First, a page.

POEMs and Tips

From Other Journals

When Normal D-Dimer Equals Low DVT Risk

FREE PREVIEW Log in or buy this issue to read the full article. AAFP members and paid subscribers get free access to all articles. Subscribe now.

FREE PREVIEW Subscribe or buy this issue. AAFP members and paid subscribers get free access to all articles.

Am Fam Physician. 2003 Jul 1;68(1):154-155.

Clinical Question: Does a normal D-dimer level in a patient at low or moderate risk rule out deep venous thrombosis (DVT)?

Setting: Outpatient (any)

Study Design: Cohort (prospective)

Synopsis: A number of recent studies have attempted to validate less invasive protocols for the evaluation of patients with thromboembolic disease. As with most of these studies, the protocol in this study begins with a clinical assessment of the risk of DVT using the validated Wells criteria, and follows up with further diagnostic testing. In this case, patients at low risk (13 percent with DVT) and moderate risk (38 percent with DVT) had a D-dimer test (Tinaquant quantitative latex agglutination test).

Patients at low and moderate risk (Wells score less than 3) and a normal D-dimer test result (n = 176, 22 percent) received no further testing. Patients with a high clinical score and a normal D-dimer level (n = 39, 5 percent) underwent ultrasonography; if the results were normal, they received no further testing. Patients with an abnormal D-dimer level (n = 597, 74 percent) underwent ultrasonography. If the results were normal, ultrasonography was repeated one week later. If those test results were normal, no further testing was done.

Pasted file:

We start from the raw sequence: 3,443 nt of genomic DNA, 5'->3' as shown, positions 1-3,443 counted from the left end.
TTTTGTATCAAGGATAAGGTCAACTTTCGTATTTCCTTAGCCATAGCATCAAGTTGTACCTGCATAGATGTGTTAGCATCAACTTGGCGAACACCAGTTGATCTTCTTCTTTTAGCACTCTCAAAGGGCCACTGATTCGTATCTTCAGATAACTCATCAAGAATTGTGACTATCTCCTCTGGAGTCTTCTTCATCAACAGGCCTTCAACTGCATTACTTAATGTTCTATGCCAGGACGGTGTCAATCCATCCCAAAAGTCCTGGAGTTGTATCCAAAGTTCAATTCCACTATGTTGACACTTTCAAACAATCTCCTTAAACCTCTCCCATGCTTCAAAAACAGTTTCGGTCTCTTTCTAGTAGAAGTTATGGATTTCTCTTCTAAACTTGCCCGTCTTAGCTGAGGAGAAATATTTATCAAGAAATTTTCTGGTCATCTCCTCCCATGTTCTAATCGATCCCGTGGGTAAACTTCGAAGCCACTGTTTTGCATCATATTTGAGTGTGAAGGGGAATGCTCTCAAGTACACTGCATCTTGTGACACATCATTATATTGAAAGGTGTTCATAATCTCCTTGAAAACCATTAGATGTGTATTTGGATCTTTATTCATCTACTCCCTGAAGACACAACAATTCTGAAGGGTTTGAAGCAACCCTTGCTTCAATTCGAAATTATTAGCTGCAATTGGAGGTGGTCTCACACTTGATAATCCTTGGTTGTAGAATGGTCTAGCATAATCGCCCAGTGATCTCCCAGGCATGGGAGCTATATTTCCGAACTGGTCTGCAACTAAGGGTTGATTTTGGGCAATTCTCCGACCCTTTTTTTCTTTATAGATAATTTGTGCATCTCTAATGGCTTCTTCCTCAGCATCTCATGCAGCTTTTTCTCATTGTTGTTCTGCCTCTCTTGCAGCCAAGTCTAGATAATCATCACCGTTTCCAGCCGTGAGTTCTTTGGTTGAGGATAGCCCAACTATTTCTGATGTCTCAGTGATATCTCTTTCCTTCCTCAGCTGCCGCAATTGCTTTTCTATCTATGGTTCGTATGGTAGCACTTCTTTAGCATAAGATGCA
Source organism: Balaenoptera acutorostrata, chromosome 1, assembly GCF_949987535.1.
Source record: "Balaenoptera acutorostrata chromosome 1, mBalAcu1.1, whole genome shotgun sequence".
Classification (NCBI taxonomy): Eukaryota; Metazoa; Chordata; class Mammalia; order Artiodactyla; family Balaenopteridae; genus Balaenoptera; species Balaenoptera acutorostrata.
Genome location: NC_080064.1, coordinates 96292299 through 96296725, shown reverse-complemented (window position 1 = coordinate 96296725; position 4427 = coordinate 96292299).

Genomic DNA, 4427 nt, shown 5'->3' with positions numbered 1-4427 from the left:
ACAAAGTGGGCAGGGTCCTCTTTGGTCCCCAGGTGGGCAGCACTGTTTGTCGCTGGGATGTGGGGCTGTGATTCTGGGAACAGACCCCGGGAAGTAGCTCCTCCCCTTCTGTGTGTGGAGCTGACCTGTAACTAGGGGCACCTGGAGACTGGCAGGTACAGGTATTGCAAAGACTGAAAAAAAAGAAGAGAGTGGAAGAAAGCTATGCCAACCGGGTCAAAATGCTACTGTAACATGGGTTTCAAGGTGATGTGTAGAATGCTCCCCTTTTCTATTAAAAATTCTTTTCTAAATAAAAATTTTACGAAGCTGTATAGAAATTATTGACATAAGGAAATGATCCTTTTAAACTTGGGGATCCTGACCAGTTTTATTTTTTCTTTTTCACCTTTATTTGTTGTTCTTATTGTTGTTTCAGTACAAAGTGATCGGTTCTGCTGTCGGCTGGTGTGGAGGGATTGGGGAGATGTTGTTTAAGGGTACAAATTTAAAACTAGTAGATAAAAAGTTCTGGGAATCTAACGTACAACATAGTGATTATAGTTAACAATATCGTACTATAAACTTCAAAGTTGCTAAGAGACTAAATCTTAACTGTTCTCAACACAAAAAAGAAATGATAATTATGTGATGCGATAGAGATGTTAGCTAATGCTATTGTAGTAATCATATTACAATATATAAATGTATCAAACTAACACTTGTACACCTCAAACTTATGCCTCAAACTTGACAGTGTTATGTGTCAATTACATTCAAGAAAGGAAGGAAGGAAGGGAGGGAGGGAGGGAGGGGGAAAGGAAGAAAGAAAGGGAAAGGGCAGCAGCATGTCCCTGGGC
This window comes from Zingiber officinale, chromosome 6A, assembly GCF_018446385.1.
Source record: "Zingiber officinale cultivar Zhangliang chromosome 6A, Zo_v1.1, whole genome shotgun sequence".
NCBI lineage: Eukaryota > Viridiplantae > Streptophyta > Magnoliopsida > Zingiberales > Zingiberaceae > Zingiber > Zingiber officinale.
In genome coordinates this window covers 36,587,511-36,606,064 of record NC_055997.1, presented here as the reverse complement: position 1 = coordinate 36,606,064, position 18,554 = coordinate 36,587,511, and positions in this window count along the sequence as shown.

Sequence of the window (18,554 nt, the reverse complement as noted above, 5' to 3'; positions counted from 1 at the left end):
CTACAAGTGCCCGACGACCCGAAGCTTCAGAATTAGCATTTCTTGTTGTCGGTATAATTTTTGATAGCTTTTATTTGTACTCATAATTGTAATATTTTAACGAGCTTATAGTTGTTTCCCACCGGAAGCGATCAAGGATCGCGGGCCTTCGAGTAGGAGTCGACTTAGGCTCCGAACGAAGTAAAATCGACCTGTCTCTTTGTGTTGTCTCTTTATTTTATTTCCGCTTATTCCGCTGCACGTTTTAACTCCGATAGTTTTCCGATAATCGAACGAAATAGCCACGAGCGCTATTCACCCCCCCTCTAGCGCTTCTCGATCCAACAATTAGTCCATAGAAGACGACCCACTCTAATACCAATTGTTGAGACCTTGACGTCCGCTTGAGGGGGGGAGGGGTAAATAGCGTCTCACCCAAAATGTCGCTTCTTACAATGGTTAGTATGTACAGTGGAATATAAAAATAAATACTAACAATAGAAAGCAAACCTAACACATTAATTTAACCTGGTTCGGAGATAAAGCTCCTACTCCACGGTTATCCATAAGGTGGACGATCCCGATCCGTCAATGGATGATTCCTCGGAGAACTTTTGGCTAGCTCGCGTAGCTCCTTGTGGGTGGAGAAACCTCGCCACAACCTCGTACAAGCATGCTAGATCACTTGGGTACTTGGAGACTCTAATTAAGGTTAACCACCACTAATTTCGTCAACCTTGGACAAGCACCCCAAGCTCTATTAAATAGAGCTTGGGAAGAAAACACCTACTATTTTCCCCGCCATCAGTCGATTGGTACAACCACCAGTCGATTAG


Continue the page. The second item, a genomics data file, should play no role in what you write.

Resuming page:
All patients were followed up at three months by telephone or a visit to their physician. Patients were instructed to seek care if they were symptomatic but were evaluated only if they became symptomatic. The algorithm was effective; only one of 176 patients with a low or moderate clinical risk and a normal D-dimer result had a DVT diagnosed during the three-month follow-up period. Of the 39 patients with high clinical risk and normal D-dimer result, three had a DVT diagnosed by the initial ultrasonography, and one additional patient had a pulmonary embolism at day 71 of follow-up.

Bottom Line: Patients with a normal D-dimer test result and a low or moderate clinical risk based on the Wells score have a very low risk of DVT and require no further testing. (Level of Evidence: 1b)



Schutgens RE, et al. Combination of a normal D-dimer concentration and a non-high pretest clinical probability score is a safe strategy to exclude deep venous thrombosis. Circulation. February 2003;107:593–7.

Used with permission from Ebell M. DVT 1% if normal D-dimer in non high-risk patients. Retrieved April 21, 2003, from: http://www.InfoPOEMs.com.


Want to use this article elsewhere? Get Permissions

Article Tools

  • Print page
  • Share this page

CME Quiz

Information From Industry

Navigate this Article